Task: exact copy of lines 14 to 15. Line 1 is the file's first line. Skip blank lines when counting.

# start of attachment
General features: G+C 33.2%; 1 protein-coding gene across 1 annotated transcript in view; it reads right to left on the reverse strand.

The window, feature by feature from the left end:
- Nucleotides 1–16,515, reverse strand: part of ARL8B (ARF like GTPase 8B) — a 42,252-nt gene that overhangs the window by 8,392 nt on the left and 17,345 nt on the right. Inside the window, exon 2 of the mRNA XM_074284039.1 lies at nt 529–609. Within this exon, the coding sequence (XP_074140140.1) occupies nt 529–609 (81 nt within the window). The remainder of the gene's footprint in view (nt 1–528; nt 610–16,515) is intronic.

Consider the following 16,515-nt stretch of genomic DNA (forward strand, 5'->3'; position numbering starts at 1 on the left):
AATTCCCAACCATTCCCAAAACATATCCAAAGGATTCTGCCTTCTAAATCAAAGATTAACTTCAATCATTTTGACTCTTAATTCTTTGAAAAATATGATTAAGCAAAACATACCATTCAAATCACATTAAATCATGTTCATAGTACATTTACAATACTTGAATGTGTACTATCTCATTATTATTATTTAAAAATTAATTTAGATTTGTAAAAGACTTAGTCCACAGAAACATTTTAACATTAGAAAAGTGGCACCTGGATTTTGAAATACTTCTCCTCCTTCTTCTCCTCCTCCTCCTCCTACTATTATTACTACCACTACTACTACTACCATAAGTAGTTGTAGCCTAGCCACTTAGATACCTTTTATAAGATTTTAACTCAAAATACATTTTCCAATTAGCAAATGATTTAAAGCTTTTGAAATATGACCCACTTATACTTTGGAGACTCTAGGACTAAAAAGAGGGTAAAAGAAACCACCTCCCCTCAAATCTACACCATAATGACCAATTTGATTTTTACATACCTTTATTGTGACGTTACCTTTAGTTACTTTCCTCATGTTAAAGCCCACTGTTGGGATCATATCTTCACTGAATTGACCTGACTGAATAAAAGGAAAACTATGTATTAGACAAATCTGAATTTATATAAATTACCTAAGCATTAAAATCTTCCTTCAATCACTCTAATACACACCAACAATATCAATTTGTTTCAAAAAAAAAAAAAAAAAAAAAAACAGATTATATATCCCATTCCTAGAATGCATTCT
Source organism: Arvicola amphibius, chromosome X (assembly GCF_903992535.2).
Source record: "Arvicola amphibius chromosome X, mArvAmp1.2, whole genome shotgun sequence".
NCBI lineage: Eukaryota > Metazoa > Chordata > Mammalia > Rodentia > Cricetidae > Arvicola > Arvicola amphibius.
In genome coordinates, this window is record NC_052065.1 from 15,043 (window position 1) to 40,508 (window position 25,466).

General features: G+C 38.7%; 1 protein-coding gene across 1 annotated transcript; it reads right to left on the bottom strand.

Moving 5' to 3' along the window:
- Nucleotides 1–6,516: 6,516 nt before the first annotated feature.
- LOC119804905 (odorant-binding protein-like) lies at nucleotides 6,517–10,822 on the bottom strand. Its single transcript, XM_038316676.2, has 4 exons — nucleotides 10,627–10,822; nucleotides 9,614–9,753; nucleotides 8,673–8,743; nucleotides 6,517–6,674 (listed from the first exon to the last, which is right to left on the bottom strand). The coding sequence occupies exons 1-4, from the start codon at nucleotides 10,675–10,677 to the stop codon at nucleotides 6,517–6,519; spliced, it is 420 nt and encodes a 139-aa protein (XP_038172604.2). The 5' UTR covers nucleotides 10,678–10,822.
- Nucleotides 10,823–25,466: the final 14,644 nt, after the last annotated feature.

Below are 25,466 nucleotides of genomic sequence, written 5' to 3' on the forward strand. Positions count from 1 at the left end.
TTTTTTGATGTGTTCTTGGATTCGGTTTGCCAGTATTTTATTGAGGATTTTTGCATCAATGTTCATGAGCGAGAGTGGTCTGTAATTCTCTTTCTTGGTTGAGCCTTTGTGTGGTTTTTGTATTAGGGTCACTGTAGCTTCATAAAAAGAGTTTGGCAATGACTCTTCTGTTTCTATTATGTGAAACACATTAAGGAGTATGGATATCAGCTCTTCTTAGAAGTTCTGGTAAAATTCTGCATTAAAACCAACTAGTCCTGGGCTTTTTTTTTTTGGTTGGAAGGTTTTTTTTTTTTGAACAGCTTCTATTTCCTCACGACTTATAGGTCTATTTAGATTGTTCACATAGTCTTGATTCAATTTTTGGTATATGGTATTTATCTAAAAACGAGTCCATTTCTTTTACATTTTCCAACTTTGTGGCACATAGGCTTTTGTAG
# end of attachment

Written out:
- Nucleotides 10,823–25,466: the final 14,644 nt, after the last annotated feature.

Below are 25,466 nucleotides of genomic sequence, written 5' to 3' on the forward strand. Positions count from 1 at the left end.